Major headed for the parking lot, giving the telescope man and the large crowd he had now drawn a wide berth as he passed. Back at the truck, he took a few minutes to unfold the park guide map and check the location of all the viewpoints, then pulled out of the parking lot and headed west.
As Major was walking from the parking area to the first overlook, he saw the middle-aged man and teenage boy from the gift shop on the pathway heading toward him. Puzzled by how they had gotten there ahead of him, he determined to walk by them with neither a glance nor a word. But when they were still about 50 yards apart, the boy croaked out something that sounded like, “Go back!”
Continuing toward him, the man called out, “The overlook is closed. Police tape. Crime scene.”
At that point, Major’s curiosity won out over his determination, so he stopped and waited for the pair to reach him and then repeated the man’s final words as a question, “Crime scene?”
“Somebody jumped,” croaked the boy.
“What!” cried Major. “Someone committed suicide?”
“That’s what the police say,” the man offered calmly. “Not a frequent occurrence, but it has happened before. The Park Service tries to keep it out of the news. Bad for business.”
“Thought he could fly,” croaked the boy, this time with the giggle at the end.
“That’s enough, Wash. You’ll upset Mr. Porter.” The man spoke to the boy slowly and evenly, putting the same emphasis on each word. More like a nurse or a therapist calming down a mental patient than like a father correcting his son. “We don’t want to spoil Mr. Porter’s birthday.”
“How do you know my name? And how do you know it’s my birthday?” Major blurted out with a start.
“Heard you speaking with the Ranger. That’s all. Wash wanted to take a look in his telescope, so we were in line behind you. Nothing odd or mysterious.”
“And how did you get here before me?” Major insisted, his voice still edgy, but calmer now. “You were still in the gift shop when I left.”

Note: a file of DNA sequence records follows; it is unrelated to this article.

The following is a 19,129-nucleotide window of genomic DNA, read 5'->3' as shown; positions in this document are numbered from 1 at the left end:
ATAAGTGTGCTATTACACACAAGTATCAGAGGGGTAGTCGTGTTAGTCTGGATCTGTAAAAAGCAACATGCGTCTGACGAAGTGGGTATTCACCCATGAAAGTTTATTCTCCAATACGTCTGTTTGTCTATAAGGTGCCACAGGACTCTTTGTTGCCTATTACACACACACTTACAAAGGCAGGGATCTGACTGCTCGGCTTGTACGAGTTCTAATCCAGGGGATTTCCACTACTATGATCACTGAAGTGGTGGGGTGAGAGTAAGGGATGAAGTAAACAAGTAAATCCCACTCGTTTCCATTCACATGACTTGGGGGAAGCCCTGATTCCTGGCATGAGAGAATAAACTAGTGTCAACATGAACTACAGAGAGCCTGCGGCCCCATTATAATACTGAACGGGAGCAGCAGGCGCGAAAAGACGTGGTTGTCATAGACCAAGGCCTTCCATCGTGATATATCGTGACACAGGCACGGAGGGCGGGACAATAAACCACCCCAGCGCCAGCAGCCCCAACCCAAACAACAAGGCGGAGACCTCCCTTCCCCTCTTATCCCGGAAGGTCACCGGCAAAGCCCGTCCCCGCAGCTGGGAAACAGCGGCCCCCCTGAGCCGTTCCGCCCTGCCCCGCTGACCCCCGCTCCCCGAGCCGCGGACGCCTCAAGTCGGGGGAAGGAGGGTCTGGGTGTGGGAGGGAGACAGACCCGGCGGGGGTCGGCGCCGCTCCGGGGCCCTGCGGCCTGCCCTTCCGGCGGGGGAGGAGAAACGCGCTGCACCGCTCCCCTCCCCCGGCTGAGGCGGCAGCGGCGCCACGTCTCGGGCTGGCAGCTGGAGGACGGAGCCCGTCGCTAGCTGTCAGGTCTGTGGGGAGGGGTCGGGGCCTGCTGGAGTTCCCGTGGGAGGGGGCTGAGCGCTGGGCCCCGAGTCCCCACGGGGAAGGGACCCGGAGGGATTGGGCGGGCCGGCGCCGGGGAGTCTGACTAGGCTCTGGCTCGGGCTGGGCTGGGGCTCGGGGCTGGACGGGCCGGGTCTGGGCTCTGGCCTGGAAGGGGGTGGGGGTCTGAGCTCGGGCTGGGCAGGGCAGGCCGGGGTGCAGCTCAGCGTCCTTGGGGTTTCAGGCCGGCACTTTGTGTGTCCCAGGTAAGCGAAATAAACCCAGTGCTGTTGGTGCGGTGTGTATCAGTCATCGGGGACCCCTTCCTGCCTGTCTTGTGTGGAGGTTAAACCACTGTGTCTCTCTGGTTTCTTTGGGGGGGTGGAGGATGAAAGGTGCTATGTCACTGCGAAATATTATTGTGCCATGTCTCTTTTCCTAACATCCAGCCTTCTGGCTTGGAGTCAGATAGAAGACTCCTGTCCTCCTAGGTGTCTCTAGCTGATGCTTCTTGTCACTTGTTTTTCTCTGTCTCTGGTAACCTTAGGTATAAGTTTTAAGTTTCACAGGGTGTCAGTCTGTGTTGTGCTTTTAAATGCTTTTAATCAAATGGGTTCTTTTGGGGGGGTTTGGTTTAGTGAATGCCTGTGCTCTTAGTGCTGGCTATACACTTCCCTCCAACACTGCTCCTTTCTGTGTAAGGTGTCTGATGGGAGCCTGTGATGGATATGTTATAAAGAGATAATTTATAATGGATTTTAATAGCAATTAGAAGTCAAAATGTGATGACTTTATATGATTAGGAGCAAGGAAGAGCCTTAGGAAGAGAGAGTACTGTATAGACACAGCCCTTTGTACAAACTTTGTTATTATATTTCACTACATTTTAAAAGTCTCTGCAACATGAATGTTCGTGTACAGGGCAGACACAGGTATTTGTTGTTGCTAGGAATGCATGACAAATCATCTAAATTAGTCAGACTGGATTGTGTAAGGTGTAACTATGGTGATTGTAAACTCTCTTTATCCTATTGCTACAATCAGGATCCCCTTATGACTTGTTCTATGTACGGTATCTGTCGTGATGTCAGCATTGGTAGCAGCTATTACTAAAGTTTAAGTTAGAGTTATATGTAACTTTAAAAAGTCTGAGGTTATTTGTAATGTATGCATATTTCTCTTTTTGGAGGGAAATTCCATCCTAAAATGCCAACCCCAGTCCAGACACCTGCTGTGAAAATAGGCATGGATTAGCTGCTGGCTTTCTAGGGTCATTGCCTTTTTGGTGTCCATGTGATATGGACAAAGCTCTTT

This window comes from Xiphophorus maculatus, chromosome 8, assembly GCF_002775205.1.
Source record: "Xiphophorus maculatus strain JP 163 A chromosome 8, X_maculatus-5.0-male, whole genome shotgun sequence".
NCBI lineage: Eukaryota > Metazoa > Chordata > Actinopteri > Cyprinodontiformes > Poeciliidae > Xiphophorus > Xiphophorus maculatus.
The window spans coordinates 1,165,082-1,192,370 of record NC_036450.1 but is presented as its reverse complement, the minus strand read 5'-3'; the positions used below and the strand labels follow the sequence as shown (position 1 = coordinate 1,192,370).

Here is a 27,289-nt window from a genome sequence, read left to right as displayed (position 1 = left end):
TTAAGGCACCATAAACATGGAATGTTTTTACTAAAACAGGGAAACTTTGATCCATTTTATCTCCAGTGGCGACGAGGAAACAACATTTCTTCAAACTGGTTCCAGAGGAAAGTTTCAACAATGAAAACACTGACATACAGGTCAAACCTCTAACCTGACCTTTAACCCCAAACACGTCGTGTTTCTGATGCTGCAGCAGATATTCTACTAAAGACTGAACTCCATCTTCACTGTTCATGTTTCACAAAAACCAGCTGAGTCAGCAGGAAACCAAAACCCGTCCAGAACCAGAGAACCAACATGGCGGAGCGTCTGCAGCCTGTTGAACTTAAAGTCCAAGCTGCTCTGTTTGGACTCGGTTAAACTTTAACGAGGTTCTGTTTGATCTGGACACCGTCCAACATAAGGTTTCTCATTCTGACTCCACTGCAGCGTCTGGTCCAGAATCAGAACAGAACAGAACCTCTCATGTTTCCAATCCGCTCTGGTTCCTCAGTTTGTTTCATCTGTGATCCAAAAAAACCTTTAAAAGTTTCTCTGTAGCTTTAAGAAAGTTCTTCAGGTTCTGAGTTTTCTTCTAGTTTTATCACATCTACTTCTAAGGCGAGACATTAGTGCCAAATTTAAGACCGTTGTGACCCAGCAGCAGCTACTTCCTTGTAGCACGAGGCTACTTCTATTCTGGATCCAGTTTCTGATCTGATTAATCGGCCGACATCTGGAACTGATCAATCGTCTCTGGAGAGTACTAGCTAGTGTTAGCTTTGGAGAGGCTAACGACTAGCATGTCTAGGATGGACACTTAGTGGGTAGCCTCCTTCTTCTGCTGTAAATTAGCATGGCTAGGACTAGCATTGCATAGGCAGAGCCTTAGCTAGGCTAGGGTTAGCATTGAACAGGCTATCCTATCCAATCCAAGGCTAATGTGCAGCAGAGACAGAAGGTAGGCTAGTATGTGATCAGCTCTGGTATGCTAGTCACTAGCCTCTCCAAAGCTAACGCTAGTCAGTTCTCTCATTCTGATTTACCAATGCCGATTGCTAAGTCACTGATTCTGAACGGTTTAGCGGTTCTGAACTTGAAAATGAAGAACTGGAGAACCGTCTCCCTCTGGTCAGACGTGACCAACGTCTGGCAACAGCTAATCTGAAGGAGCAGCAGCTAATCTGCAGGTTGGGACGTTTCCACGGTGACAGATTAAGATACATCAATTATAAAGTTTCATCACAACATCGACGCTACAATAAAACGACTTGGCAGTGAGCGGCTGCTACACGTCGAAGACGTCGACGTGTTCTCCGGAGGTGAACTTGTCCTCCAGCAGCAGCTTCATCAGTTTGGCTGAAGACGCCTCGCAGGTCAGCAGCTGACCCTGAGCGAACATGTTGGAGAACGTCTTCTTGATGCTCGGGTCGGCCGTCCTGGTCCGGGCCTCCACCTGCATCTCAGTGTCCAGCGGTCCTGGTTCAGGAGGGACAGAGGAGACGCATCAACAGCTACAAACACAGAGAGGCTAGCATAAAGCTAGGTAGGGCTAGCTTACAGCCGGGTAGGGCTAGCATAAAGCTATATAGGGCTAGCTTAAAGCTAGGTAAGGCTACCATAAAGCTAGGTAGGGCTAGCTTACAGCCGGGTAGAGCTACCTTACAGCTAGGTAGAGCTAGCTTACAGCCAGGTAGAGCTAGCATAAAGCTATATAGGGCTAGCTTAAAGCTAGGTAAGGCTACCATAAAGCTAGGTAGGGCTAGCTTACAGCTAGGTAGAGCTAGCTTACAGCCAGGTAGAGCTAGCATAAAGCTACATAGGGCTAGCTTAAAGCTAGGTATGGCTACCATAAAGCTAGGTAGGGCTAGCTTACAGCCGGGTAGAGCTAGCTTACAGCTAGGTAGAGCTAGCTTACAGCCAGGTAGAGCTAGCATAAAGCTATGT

“So you were spying on us too, it seems,” the man returned, with an unsettling smile that restricted itself to his eyes, never approaching his mouth.
“I wasn’t spying on anybody! You just called so much attention to yourselves with what you said, of course I remember you. But you were the ones eavesdropping.” Any control Major had gained over his voice had abandoned him now.
“Was that us?” the man asked coyly. “Are you sure? Were we in the gift shop, Wash?”
“Gift shop,” the boy bleated. “Thought he could fly!”
“So, we’ll see you later, then, Mr. Porter,” the man called back as he and the boy walked away.
“Hush, Wash. No, Mr. Porter, I don’t think you saw us in the gift shop at all. Maybe you mistook someone else for us. After all, Wash and I are so ordinary looking, we often remind folks of someone else.”
“Maybe that’s it,” Major said, more to himself than out loud. “That’s the only way this all makes sense.”
Major tried to remember the faces from the gift shop, but they all ran together. Was it two different fathers and sons he had seen, one peculiar to an unsettling degree, like something sinister and barely human, and the other too ordinary to recall? Or were they the same? Could seeing them from opposite sides account for such a marked difference in appearance? And was either of them the same as this pair with him on the overlook footpath now?
Starting suddenly awake from his reverie, Major saw that he was alone. Under the strong impression that he had been speaking with someone just moments earlier, he took stock of his surroundings. No one on the footpath. The only sound was muffled conversation coming from the direction of the overlook, beyond the yellow crime scene tape. Never having been especially susceptible to the effects of too much sun or altitude, he ruled out hallucination. And as far as he knew, he was mentally sound, so he ruled out delusion. What was left as a possible explanation, he demanded of himself, but came up empty. So, after deciding there were plenty of other overlooks, he headed back to his truck.
Sometime later, Major spotted the father and son again, at Devil’s Overlook. The father was in an animated conversation with a man about his same age, while the son was throwing rocks at the chipmunks and marmots skittering along the rocky edge of the canyon. Luckily for the wildlife, the boy’s aim was terrible, so Major decided to forego reprimanding him for his cruelty to these animals. While Major was still watching the marmots, the father, son, and the father’s conversation partner started up the path back to the parking area, this time taking no notice of him.
Major resolved to set the morning’s events behind him and make the most of this special birthday treat he had given himself. He had been waiting over 40 years to see these views in person, and he wasn’t going to let a couple of crackpots deter him.
At the Painted Wall viewpoint, he struggled to steel his nerve and walk closer to the guard rail, so he could take in a fuller view of the canyon.
“Howdy, Major!” the boy brayed, adding a mock salute.
“Don’t be rude, Wash. Never call a gentleman by his first name until he invites you to do so.”
“Sorry, Mr. Porter.”